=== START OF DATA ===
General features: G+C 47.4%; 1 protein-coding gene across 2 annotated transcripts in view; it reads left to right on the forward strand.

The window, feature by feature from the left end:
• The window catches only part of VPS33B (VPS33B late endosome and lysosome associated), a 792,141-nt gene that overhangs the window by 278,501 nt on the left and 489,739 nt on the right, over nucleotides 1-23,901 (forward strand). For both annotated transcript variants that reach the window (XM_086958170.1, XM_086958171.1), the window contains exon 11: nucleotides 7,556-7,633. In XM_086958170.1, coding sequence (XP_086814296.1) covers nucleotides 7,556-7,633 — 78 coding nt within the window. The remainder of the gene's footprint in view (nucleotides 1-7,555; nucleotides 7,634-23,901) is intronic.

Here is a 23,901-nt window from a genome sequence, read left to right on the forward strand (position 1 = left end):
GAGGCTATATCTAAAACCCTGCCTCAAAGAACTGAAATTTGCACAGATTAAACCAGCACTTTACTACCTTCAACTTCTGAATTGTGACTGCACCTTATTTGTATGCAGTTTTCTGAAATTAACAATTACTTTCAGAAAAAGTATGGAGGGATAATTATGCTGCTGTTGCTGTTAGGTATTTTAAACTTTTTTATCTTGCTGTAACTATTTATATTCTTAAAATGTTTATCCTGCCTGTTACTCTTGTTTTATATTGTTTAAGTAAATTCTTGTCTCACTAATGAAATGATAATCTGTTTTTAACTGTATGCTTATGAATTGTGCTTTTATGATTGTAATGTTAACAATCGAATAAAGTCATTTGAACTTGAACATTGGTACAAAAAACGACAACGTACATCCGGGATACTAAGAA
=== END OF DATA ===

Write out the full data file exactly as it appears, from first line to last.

General features: G+C 47.4%; 1 protein-coding gene across 2 annotated transcripts in view; it reads left to right on the forward strand.

The window, feature by feature from the left end:
• The window catches only part of VPS33B (VPS33B late endosome and lysosome associated), a 792,141-nt gene that overhangs the window by 278,501 nt on the left and 489,739 nt on the right, over nucleotides 1-23,901 (forward strand). For both annotated transcript variants that reach the window (XM_086958170.1, XM_086958171.1), the window contains exon 11: nucleotides 7,556-7,633. In XM_086958170.1, coding sequence (XP_086814296.1) covers nucleotides 7,556-7,633 — 78 coding nt within the window. The remainder of the gene's footprint in view (nucleotides 1-7,555; nucleotides 7,634-23,901) is intronic.

Here is a 23,901-nt window from a genome sequence, read left to right on the forward strand (position 1 = left end):
GAGGCTATATCTAAAACCCTGCCTCAAAGAACTGAAATTTGCACAGATTAAACCAGCACTTTACTACCTTCAACTTCTGAATTGTGACTGCACCTTATTTGTATGCAGTTTTCTGAAATTAACAATTACTTTCAGAAAAAGTATGGAGGGATAATTATGCTGCTGTTGCTGTTAGGTATTTTAAACTTTTTTATCTTGCTGTAACTATTTATATTCTTAAAATGTTTATCCTGCCTGTTACTCTTGTTTTATATTGTTTAAGTAAATTCTTGTCTCACTAATGAAATGATAATCTGTTTTTAACTGTATGCTTATGAATTGTGCTTTTATGATTGTAATGTTAACAATCGAATAAAGTCATTTGAACTTGAACATTGGTACAAAAAACGACAACGTACATCCGGGATACTAAGAA